The big Google Earth news this month was a relatively minor update to the client. But its release does indicate continued interest by Google in the Google Earth product. After several years of very minor bug fixes, this update actually had a minor new feature as well as updating the interface components.
On a less positive note, the radar layer stopped working and Google decided to remove it, leaving the cloud layer as the only remaining ‘weather’ layer.
We had a look at a Chinese nuclear submarine in the Karachi port in Pakistan and a nearby scrapped oil tanker that exploded in an unrelated incident.
We had a look at “The Floating Piers” on Lake Iseo, Italy and “The Gates” in Central Park, New York by artists Christo and Jeanne-Claude.
We talked about a setting in Google Earth that causes it to notify you when it encounters errors in KML. This is useful if you are a developer that produces KML.
We had a look at a nice Easter Egg in the latest version of Google Earth. We incorrectly stated that it was the first such Easter Egg in Google Earth. Apparently the Google Earth Flight Simulator was first introduced as an Easter Egg.
Google open-sourced a new compression library for 3D graphics and we speculated about whether or not it will be used in Google Earth and Google Maps to improve performance.
We had a look at what DigitalGlobe is doing with artificial intelligence to analyse satellite imagery.
We made our 2017 wish list for Google Earth and received a lot of extra wishes from GEB readers in the comments.
We released maps of the imagery updates of 2016 showing approximate locations of all imagery found in the ‘historical imagery layers’ for each month of 2016.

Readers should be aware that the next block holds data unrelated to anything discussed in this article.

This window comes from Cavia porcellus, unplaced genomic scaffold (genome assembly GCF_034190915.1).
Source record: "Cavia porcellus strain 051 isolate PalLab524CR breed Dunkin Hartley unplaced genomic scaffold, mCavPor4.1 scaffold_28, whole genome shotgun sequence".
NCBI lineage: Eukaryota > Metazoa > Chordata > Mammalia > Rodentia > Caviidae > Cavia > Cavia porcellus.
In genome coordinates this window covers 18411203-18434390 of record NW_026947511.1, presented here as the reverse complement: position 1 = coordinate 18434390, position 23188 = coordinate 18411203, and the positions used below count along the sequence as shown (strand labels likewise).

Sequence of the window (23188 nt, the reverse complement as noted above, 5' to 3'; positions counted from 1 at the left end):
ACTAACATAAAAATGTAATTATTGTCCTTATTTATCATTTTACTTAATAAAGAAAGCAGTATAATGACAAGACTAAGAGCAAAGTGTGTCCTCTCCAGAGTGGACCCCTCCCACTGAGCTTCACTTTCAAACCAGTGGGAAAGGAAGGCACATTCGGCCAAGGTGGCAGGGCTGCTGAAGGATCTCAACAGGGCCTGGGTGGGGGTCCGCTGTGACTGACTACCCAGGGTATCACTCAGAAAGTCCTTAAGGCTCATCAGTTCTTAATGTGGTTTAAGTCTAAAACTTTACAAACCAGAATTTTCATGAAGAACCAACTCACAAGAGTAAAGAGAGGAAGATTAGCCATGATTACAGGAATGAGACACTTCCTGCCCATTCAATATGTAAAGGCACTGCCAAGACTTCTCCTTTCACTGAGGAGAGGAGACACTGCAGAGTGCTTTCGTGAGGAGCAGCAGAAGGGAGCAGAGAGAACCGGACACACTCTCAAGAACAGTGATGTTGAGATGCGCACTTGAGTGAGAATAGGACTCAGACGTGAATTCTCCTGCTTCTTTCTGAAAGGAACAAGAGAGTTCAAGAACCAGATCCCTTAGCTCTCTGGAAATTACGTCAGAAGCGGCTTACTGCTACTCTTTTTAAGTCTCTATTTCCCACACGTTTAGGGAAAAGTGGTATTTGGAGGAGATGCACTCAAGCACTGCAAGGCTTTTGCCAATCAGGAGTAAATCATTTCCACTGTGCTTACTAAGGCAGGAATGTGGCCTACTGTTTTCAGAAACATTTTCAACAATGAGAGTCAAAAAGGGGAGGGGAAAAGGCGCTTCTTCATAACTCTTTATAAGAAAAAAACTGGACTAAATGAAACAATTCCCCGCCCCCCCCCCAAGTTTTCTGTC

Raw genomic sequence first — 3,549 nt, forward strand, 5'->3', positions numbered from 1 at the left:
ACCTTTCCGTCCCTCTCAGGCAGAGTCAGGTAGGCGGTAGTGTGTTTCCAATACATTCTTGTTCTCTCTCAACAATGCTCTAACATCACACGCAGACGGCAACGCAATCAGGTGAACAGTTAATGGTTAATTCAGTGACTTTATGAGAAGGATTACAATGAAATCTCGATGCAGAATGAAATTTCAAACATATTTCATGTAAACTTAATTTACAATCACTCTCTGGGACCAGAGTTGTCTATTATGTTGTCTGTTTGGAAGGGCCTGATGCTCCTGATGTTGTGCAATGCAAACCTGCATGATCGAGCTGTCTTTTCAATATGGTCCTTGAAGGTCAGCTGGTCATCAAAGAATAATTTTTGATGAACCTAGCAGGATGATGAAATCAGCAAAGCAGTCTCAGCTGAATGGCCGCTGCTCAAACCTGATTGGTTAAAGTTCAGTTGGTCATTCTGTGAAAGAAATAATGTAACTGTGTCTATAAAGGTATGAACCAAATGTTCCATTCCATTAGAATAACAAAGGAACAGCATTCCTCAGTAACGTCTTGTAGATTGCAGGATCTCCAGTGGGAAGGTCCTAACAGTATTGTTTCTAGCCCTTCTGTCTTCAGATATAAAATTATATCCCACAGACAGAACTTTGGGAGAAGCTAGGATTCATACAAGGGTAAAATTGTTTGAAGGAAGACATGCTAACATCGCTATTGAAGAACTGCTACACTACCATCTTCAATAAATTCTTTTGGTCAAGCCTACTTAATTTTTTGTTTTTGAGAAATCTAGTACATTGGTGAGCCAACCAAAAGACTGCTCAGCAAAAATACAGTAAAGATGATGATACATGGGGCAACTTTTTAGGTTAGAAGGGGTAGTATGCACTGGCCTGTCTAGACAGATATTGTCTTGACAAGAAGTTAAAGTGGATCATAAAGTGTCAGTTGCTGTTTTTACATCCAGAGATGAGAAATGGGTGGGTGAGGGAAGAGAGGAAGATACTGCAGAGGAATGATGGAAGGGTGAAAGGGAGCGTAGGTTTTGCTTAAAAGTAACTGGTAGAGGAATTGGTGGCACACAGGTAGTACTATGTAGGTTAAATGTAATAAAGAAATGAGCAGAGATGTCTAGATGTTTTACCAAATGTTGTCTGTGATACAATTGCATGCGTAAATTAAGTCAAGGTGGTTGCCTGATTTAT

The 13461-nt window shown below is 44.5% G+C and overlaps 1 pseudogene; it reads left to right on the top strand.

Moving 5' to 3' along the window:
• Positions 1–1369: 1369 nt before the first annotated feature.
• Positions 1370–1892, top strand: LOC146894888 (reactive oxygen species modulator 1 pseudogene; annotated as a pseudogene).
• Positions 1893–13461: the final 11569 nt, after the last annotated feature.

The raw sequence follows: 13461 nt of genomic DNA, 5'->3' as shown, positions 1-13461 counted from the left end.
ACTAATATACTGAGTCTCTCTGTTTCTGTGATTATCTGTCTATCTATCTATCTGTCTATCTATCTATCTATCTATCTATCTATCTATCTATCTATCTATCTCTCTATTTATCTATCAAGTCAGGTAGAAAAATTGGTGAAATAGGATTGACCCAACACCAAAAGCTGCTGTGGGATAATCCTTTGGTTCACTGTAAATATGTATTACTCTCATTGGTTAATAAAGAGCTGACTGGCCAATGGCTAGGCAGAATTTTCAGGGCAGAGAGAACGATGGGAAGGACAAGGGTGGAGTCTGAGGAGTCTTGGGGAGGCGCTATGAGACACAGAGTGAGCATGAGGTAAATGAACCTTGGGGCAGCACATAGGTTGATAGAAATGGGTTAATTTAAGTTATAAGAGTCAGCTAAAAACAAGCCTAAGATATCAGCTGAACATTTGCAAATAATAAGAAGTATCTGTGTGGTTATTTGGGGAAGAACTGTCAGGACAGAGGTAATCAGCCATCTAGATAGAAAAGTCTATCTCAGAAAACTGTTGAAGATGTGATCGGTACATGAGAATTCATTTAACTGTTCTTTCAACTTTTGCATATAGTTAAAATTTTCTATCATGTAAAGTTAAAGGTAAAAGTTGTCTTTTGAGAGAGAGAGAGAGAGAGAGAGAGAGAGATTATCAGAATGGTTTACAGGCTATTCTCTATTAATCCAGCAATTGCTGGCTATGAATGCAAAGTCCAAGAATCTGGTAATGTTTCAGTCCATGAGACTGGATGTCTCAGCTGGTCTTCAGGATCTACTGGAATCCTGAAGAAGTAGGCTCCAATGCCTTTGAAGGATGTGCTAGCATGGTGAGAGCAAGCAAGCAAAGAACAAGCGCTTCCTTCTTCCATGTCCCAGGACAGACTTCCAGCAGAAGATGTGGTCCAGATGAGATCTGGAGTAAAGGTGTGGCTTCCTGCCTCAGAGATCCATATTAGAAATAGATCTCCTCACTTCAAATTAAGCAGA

We made a number of observations about the 2016 imagery update maps.
We discussed the possible sale of Terra Bella, formerly Skybox Imaging, to Planet. More recent sources suggest the sale is in its advanced stages.
On January 14th, SpaceX had its first launch since the launchpad explosion one of its rockets suffered last September. In anticipation of this, we had a look at a number of SpaceX related sights in Google Earth. The launch was successful, as was the return of the first stage of the rocket, which landed on SpaceX drone ship ‘Just Read the Instructions’. See the full launch here. Fast-forward to the 27 minute mark to see the spectacular landing.
We had a look at a 3D building that appears to have been captured at multiple times and the imagery combined, so we can see it in different stages of construction.
We had a look at a river in Russia that turned a striking red colour due to pollution.
We had a look at a problem with the recently added global mosaics of Landsat and Sentinel-2 imagery that were added to historical imagery. The worst aspect of the problem – the mosaics not fading out when you zoom in – appears to have since been fixed.
Google updated the historical imagery layer in late December and we did a number of posts looking at various sights in the imagery.
We had a look at: